Deadlock, Integration, Stock, Configuration
- Enjoyed updating data which is locked by select statement. I thought it would be trivial, and it probably is. But now something is causing permanent deadlock, which isn't resolved by deadlock detection interestingly. Something I didn't expect is happening. Yup, my feeling was similar to other users on forums. With every other database I can do it. No problems. And finally, after rereading all code, I found out that I were actually using two separate connections to the same database. The first connection issued the select and locked the records correctly and then the same thread and process, tried to update the data using alternate connection and the locks naturally prevented it. Duh! Issue solved, daily programming fun. Obvious fail is obvious, when you just know what's causing it. This rarely happens when writing new code, but when trying to change old code in hurry, these are just kind of issues you'll hang up with.
- Did I say system integration is a quick tasks? Well sometimes. But now here's one project going where integration work has been done for one year, and it's not done yet. Usually biggest issue is that the customer doesn't know what they want, and then starting changing it over and over again. Some parts of this project have been now completely rewritten around five times, without being in production even once. So, what's the point of writing "top quality code" if it never gets even used before getting scrapped?
- Lot's of stock keeping process discussion and payment, loyalty, bonus and benefit integration discussion. That's kind of funny in a sense, it's all quite simple and there are best practices which to follow. In some cases, it's interesting to see, how wheel is being reinvented. And even basic processes are discussed over and over again. Even if it's very clear that at least in technical sense there's very little that can be done about it and it's totally obvious and can be implemented as needed to full-fill the specific requirements. Once again, the problem unfortunately often is, that customer doesn't need what they need nor understands what the limitations are if specific process model is chosen. Larger the works groups and organizations, the funnier the process is. Even if it's technically something that could be specified very easily. Like thing A has to happen before B. Unfortunately at time,s there are even technical flaws in the process and then there's the worst part. People, those are very unreliable and aren't following agreed protocols. So, even if everything is "perfect" humans still manage to mess it up. Extremely simple example is that thing A can be only sold, if there's stock availability (not reserved) for it. And similar things like if you're eligible for specific benefit / discount, freebie or whatever. If you draw process chart about it, it's easy to identify the requirements. Yet in reality people manage to mess it up completely. As well as the exception handling, what happens in specific situations. This is also a case where state machine like thinking helps.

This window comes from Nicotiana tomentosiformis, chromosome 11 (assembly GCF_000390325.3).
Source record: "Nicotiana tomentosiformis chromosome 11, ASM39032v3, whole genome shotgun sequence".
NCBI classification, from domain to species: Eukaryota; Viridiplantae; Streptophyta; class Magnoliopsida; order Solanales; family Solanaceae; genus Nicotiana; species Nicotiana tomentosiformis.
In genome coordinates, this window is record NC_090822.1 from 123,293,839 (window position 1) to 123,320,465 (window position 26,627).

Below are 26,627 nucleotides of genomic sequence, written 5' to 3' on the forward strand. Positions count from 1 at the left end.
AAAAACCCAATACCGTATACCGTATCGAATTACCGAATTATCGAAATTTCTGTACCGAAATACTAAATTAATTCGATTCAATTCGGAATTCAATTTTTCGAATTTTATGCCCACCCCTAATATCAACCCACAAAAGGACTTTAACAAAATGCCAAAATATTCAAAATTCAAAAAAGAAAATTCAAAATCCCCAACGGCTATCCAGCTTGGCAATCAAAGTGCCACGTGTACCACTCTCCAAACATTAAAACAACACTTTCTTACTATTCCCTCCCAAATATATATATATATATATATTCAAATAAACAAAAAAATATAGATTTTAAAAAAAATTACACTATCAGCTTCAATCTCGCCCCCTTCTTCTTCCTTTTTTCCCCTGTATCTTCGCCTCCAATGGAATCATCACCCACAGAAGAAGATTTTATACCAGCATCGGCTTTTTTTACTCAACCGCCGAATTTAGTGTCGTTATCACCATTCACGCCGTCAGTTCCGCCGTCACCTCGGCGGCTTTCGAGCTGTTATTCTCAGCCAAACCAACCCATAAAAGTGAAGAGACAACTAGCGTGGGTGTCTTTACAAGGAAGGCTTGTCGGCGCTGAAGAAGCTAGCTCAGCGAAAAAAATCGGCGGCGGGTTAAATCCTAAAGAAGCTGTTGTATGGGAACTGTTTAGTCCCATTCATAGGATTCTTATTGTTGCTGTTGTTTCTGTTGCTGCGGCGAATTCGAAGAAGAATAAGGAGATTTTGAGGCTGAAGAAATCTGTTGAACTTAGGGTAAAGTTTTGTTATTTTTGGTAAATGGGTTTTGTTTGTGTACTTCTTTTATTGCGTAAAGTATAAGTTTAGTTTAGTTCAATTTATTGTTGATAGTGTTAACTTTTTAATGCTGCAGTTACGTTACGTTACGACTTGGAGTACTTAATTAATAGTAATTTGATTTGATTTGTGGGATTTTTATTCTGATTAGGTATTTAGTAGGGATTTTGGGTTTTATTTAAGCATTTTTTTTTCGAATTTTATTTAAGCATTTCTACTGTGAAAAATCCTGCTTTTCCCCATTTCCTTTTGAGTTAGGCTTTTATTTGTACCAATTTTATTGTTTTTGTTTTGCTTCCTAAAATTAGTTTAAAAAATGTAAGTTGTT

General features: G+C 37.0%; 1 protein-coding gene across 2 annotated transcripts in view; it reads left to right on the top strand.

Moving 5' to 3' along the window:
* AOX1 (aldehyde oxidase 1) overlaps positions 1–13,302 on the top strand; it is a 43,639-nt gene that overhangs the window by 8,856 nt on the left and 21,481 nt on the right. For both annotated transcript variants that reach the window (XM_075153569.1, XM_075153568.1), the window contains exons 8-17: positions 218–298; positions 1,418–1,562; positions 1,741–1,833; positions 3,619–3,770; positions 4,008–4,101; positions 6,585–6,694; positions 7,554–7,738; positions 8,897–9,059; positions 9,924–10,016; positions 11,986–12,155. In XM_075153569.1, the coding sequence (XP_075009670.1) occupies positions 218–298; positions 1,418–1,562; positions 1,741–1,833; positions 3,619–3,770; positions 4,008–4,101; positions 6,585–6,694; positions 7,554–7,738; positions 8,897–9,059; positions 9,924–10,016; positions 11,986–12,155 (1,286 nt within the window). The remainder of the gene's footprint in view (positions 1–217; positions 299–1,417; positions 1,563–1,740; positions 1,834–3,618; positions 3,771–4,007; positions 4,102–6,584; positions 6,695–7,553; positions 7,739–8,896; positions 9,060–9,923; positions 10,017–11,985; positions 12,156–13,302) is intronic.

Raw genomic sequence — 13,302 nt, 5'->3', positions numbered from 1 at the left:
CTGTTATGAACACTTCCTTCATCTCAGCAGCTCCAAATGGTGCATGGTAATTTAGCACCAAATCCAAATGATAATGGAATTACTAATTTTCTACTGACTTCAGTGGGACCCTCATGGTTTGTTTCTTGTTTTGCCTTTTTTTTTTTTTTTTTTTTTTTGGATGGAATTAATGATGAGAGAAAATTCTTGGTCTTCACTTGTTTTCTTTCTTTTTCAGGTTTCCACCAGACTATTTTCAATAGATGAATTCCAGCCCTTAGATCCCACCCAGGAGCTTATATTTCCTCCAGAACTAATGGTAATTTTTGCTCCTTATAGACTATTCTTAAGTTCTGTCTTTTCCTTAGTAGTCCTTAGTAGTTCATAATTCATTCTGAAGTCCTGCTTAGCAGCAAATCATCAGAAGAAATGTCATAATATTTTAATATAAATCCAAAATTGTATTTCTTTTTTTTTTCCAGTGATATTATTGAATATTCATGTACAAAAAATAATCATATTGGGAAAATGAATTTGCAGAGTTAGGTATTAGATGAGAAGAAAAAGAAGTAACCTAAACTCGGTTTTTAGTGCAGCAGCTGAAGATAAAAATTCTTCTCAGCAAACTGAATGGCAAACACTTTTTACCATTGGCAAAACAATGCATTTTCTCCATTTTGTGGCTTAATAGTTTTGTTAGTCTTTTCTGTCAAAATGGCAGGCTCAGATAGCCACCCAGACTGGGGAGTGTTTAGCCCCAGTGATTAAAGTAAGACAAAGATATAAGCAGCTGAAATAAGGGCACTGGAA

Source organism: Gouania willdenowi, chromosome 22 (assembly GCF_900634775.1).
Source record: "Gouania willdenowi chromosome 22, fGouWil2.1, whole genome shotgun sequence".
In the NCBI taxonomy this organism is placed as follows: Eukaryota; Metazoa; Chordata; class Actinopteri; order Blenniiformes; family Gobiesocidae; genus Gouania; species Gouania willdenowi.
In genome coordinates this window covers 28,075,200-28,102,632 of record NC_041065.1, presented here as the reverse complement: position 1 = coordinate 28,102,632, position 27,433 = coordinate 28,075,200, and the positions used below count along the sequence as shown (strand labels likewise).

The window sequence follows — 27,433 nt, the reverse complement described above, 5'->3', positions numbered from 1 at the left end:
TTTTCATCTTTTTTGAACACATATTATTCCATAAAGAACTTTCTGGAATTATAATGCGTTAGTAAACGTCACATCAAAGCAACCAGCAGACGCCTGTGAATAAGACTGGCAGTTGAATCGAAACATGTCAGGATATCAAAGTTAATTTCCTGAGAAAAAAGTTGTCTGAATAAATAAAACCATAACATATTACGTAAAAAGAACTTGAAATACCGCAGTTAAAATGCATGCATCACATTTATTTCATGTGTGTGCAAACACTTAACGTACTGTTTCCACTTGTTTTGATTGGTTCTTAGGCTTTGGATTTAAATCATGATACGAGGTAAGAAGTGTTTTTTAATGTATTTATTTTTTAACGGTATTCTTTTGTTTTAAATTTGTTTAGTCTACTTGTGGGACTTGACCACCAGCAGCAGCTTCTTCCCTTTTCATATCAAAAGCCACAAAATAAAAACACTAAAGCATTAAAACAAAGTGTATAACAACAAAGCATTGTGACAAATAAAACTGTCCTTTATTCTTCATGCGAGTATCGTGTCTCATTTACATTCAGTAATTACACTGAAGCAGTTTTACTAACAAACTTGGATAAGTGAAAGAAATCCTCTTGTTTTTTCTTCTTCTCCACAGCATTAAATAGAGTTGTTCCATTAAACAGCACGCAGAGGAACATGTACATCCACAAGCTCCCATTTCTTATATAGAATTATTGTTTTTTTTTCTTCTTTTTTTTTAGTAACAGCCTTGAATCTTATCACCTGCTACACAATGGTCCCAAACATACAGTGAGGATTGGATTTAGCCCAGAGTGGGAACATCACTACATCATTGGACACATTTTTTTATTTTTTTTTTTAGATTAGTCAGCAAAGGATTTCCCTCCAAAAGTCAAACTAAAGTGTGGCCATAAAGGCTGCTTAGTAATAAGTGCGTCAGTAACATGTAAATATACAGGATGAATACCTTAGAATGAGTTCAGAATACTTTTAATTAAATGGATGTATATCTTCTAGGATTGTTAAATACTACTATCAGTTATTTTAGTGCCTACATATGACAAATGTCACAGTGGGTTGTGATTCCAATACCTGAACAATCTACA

- Encountered ConfigParser BasicInterpolation issue with % sign. I didn't even remember it, even if I've read the configparser documentation several times. This is good example of modern computing platforms and issues, where versatility is actually the problem. Very simple things like %password% get broken, because the field is being processed by way too advanced processor. Similar hidden features are behind just oh so many security issues. It's very handy if you can do extremely powerful tricks, like run code from variable or execute custom code from any string or something similar. But it can also seriously undermine security, especially if most of users don't even know that this kind of feature exists and assume it being safe. - Did I say something new? No, just all the old patterns repeating itself. Fixes using %% syntax or interpolation=None or using RawConfigParser.
- WebDAV - Refreshed my memory about it, and requirements for configuring IIS to allow WebDAV file access.